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2 definitions found
 for mutton fish
From The Collaborative International Dictionary of English v.0.48 :

  Mutton \Mut"ton\, n. [OE. motoun, OF. moton, molton, a sheep,
     wether, F. mouton, LL. multo, by transposition of l fr. L.
     mutilus mutilated. See Mutilate.]
     1. A sheep. [Obs.] --Chapman.
        [1913 Webster]
  
              Not so much ground as will feed a mutton. --Sir H.
                                                    Sidney.
        [1913 Webster]
  
              Muttons, beeves, and porkers are good old words for
              the living quadrupeds.                --Hallam.
        [1913 Webster]
  
     2. The flesh of a sheep.
        [1913 Webster]
  
              The fat of roasted mutton or beef.    --Swift.
        [1913 Webster]
  
     3. A loose woman; a prostitute. [Obs.]
        [1913 Webster]
  
     Mutton bird (Zool.), the Australian short-tailed petrel
        ({Nectris brevicaudus).
  
     Mutton chop, a rib of mutton for broiling, with the end of
        the bone at the smaller part chopped off.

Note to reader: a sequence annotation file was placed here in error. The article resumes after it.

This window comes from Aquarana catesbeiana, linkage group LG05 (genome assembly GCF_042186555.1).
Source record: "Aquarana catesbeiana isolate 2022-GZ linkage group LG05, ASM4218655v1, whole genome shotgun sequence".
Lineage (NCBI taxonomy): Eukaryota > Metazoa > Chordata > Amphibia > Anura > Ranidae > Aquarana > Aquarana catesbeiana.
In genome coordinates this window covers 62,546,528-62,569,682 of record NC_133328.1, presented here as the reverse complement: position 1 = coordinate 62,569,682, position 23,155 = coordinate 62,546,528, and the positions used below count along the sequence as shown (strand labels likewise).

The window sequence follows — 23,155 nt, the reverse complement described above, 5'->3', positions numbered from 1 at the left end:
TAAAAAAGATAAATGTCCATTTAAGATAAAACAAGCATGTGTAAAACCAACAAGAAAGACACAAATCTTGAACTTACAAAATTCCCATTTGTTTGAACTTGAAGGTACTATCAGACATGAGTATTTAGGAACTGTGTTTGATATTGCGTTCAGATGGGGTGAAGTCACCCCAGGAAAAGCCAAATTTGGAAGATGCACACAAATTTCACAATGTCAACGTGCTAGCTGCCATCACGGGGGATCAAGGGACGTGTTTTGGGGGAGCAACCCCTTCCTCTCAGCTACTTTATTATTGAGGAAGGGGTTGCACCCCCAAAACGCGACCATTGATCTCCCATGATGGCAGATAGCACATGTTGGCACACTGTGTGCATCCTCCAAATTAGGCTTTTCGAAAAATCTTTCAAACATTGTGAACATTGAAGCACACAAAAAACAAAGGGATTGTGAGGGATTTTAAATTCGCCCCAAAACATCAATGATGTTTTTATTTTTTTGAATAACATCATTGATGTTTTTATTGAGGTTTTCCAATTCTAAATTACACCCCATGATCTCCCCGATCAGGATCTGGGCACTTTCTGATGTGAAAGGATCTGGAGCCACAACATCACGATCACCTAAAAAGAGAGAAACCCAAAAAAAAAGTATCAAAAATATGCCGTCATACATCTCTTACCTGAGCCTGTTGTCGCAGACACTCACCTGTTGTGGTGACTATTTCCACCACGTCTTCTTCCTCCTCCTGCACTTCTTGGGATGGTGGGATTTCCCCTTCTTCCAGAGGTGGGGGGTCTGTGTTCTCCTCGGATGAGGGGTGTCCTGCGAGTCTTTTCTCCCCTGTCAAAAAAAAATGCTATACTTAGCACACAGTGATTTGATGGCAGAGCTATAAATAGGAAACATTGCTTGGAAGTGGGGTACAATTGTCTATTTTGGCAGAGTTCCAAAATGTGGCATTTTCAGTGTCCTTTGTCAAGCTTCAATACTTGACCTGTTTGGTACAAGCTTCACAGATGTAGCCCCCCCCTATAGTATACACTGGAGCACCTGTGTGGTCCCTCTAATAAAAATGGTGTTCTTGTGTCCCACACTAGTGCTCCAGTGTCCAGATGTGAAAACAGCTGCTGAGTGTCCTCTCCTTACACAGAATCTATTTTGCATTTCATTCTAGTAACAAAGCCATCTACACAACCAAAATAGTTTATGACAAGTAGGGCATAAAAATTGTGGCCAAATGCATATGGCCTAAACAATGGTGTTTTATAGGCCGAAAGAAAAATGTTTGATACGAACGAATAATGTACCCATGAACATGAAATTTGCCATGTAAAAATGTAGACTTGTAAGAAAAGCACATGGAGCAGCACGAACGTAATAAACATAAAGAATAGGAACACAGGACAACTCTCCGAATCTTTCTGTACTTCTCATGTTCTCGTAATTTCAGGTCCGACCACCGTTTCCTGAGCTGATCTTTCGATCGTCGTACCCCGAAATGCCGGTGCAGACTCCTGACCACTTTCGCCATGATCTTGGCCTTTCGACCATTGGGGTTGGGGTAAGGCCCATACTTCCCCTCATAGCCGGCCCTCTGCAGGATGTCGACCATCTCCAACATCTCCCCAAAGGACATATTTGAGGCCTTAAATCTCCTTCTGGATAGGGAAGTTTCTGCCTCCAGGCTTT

Mutton fish (Zool.), the American eelpout. See Eelpout.
        
  
     Mutton fist, a big brawny fist or hand. [Colloq.] --Dryden.
  
     Mutton monger, a pimp. [Low & Obs.] --Chapman.
  
     To return to one's muttons. [A translation of a phrase from
        a farce by De Brueys, revenons [`a] nos moutons let us
        return to our sheep.] To return to one's topic, subject of
        discussion, etc. [Humorous]
        [1913 Webster]
  
              I willingly return to my muttons.     --H. R.
                                                    Haweis.
        [1913 Webster]

From The Collaborative International Dictionary of English v.0.48 :

  Eelpout \Eel"pout`\, n. [AS. ?lepute.] (Zo["o]l.)
     (a) A European fish ({Zoarces viviparus), remarkable for
         producing living young; -- called also greenbone,
         guffer, bard, and Maroona eel. Also, an American
         species ({Z. anguillaris), -- called also mutton fish,
         and, erroneously, congo eel, ling, and lamper eel.
         Both are edible, but of little value.
     (b) A fresh-water fish, the burbot.
         [1913 Webster]

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